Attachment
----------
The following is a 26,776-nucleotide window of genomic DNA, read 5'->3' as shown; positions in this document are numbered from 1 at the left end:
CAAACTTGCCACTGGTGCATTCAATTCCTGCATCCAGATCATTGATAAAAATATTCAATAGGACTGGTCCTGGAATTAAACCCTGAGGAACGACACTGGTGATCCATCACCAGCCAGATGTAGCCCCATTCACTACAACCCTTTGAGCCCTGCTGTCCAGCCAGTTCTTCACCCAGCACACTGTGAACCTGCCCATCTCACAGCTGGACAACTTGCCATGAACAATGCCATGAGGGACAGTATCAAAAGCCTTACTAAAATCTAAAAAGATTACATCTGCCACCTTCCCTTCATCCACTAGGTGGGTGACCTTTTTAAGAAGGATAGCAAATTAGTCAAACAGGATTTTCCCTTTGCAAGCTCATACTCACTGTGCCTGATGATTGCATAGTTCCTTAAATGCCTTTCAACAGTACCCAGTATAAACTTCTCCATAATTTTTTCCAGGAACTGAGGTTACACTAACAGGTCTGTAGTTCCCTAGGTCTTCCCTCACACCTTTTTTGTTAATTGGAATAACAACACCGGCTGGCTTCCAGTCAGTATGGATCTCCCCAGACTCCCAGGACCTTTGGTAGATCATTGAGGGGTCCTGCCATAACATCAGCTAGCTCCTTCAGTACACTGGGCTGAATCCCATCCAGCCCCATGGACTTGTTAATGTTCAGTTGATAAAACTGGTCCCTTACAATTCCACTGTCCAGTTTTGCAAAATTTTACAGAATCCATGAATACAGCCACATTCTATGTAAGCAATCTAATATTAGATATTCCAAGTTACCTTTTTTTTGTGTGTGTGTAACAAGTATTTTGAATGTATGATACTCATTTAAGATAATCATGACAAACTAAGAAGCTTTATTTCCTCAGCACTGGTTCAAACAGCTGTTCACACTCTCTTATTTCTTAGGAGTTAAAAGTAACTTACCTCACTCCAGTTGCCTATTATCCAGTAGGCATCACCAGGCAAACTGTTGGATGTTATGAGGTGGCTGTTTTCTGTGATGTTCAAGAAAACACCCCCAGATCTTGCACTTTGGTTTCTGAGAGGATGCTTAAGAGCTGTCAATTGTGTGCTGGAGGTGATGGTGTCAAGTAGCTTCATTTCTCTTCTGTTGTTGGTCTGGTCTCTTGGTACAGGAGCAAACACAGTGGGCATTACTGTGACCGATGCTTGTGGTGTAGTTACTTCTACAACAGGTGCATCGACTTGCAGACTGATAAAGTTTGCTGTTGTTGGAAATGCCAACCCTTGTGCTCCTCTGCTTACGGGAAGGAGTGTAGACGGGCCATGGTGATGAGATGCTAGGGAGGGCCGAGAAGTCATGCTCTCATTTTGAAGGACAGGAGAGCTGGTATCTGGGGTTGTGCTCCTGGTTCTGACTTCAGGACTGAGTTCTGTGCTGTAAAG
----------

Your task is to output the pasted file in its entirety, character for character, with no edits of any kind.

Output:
The following is a 26,776-nucleotide window of genomic DNA, read 5'->3' as shown; positions in this document are numbered from 1 at the left end:
CAAACTTGCCACTGGTGCATTCAATTCCTGCATCCAGATCATTGATAAAAATATTCAATAGGACTGGTCCTGGAATTAAACCCTGAGGAACGACACTGGTGATCCATCACCAGCCAGATGTAGCCCCATTCACTACAACCCTTTGAGCCCTGCTGTCCAGCCAGTTCTTCACCCAGCACACTGTGAACCTGCCCATCTCACAGCTGGACAACTTGCCATGAACAATGCCATGAGGGACAGTATCAAAAGCCTTACTAAAATCTAAAAAGATTACATCTGCCACCTTCCCTTCATCCACTAGGTGGGTGACCTTTTTAAGAAGGATAGCAAATTAGTCAAACAGGATTTTCCCTTTGCAAGCTCATACTCACTGTGCCTGATGATTGCATAGTTCCTTAAATGCCTTTCAACAGTACCCAGTATAAACTTCTCCATAATTTTTTCCAGGAACTGAGGTTACACTAACAGGTCTGTAGTTCCCTAGGTCTTCCCTCACACCTTTTTTGTTAATTGGAATAACAACACCGGCTGGCTTCCAGTCAGTATGGATCTCCCCAGACTCCCAGGACCTTTGGTAGATCATTGAGGGGTCCTGCCATAACATCAGCTAGCTCCTTCAGTACACTGGGCTGAATCCCATCCAGCCCCATGGACTTGTTAATGTTCAGTTGATAAAACTGGTCCCTTACAATTCCACTGTCCAGTTTTGCAAAATTTTACAGAATCCATGAATACAGCCACATTCTATGTAAGCAATCTAATATTAGATATTCCAAGTTACCTTTTTTTTGTGTGTGTGTAACAAGTATTTTGAATGTATGATACTCATTTAAGATAATCATGACAAACTAAGAAGCTTTATTTCCTCAGCACTGGTTCAAACAGCTGTTCACACTCTCTTATTTCTTAGGAGTTAAAAGTAACTTACCTCACTCCAGTTGCCTATTATCCAGTAGGCATCACCAGGCAAACTGTTGGATGTTATGAGGTGGCTGTTTTCTGTGATGTTCAAGAAAACACCCCCAGATCTTGCACTTTGGTTTCTGAGAGGATGCTTAAGAGCTGTCAATTGTGTGCTGGAGGTGATGGTGTCAAGTAGCTTCATTTCTCTTCTGTTGTTGGTCTGGTCTCTTGGTACAGGAGCAAACACAGTGGGCATTACTGTGACCGATGCTTGTGGTGTAGTTACTTCTACAACAGGTGCATCGACTTGCAGACTGATAAAGTTTGCTGTTGTTGGAAATGCCAACCCTTGTGCTCCTCTGCTTACGGGAAGGAGTGTAGACGGGCCATGGTGATGAGATGCTAGGGAGGGCCGAGAAGTCATGCTCTCATTTTGAAGGACAGGAGAGCTGGTATCTGGGGTTGTGCTCCTGGTTCTGACTTCAGGACTGAGTTCTGTGCTGTAAAG